Feature Articles: Food, Fitness and Eating Well
Are raw vegetables healthier than cooked?
Tammy Roberts, MS, RD, LD, Nutrition and Health Education Specialist, Barton County, University of Missouri Extension
There is some debate about whether cooked or raw vegetables are better to consume. The short answer is — don’t choose, have both!
Lycopene content in tomatoes is actually increased when tomatoes are cooked. Lycopene is a phytochemical that is responsible for the red color of the tomato. Studies have linked high lycopene intake with lower risk of cancer and heart attacks. It is a powerful antioxidant.
Antioxidants help prevent or repair damage to body cells, which is important for decreasing risk of cancer. They are also thought to improve immune function.
Cooking carrots increases the beta carotene content. Beta carotene is an antioxidant that the body converts to vitamin A, also an antioxidant. It also helps promote normal vision, protect from infection and regulate the immune system.
There may also be additional antioxidant activity in cooked spinach, mushrooms, asparagus, cabbage and peppers. The cooking method found to be the best for preserving antioxidants was boiling or steaming. Frying is not recommended because the antioxidants get used up in the frying process.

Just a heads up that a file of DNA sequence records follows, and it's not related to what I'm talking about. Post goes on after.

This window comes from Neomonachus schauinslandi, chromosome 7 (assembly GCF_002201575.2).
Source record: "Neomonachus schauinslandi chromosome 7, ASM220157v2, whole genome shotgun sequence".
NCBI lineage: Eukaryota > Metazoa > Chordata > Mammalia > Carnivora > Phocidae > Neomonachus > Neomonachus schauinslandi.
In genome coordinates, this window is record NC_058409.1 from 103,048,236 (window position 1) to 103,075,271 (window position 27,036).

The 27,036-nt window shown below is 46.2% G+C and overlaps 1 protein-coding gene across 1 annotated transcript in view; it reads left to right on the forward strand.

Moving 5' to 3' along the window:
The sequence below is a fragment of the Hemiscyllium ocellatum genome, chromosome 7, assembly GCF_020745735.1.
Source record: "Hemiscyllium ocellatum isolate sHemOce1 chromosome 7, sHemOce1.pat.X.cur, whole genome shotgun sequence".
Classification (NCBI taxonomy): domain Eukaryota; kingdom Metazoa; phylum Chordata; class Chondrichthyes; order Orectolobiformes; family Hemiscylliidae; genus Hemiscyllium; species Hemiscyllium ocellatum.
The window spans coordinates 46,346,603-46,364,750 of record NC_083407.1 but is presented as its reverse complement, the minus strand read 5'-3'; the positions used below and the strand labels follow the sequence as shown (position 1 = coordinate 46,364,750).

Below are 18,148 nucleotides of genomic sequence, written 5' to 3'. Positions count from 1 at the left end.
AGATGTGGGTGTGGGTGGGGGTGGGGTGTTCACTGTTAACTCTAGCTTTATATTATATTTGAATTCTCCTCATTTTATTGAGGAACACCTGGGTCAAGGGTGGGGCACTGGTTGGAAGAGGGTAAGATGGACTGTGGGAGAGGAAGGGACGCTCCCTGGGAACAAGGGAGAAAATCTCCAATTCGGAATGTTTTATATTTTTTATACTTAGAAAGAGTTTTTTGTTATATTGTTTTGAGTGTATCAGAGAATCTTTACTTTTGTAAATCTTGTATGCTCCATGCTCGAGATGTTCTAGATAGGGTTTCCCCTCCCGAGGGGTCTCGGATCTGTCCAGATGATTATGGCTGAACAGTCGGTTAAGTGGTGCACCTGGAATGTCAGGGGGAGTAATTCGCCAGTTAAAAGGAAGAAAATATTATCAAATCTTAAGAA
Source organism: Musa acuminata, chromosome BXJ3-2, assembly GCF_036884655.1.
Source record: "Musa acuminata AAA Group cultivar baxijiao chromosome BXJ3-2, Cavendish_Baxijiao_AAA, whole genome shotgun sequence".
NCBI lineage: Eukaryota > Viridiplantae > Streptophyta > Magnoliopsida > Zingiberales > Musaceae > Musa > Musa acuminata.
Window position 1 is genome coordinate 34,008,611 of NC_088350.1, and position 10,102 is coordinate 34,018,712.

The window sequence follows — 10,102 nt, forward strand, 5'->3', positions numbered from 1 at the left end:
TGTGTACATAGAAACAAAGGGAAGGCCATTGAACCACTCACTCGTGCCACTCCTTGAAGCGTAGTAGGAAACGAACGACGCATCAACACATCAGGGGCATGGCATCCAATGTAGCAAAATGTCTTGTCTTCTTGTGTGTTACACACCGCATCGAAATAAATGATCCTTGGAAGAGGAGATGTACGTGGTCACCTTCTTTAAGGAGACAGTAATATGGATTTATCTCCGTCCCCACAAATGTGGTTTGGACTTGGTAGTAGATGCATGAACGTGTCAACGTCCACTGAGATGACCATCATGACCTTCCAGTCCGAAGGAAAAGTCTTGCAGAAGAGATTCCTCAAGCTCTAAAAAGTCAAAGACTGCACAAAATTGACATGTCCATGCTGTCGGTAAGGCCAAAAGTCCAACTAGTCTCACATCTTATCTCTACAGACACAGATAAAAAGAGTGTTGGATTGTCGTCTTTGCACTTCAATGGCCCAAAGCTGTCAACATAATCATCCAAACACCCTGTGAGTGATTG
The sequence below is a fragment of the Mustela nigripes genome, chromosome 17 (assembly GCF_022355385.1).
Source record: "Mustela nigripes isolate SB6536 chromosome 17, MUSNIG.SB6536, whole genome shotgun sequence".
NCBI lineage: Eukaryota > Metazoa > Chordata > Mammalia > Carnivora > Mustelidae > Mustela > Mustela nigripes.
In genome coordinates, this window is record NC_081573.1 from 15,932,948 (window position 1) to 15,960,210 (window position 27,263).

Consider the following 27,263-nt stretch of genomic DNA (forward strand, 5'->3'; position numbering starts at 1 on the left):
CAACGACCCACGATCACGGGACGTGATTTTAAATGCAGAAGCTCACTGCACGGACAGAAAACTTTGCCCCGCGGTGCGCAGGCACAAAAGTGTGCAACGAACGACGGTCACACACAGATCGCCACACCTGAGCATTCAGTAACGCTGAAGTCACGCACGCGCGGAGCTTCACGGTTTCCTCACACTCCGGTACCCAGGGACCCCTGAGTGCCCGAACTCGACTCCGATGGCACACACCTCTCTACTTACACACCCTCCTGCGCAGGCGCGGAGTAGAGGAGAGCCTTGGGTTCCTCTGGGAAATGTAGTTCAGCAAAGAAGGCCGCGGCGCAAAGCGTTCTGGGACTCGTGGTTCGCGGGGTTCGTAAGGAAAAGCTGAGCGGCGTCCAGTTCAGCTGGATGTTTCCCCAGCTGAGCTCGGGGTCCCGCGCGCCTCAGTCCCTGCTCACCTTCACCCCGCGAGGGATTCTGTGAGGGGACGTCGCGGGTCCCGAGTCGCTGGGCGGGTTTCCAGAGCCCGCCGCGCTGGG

In other instances, raw vegetables are better. For example, polyphenols, which are also antioxidants, are lost when carrots are cooked. In broccoli, heat damages the enzyme myrosinase. Myrosinase breaks down compounds in the broccoli to form another compound called sulforaphane, which may kill precancerous cells.
Vitamin C, also a powerful antioxidant that is found in many of the vegetables mentioned, can be destroyed by heat.
To get the best of both worlds, it is recommended to alternate consumption of raw and cooked vegetables to get a variety of nutrients.
Last update: Monday, October 03, 2011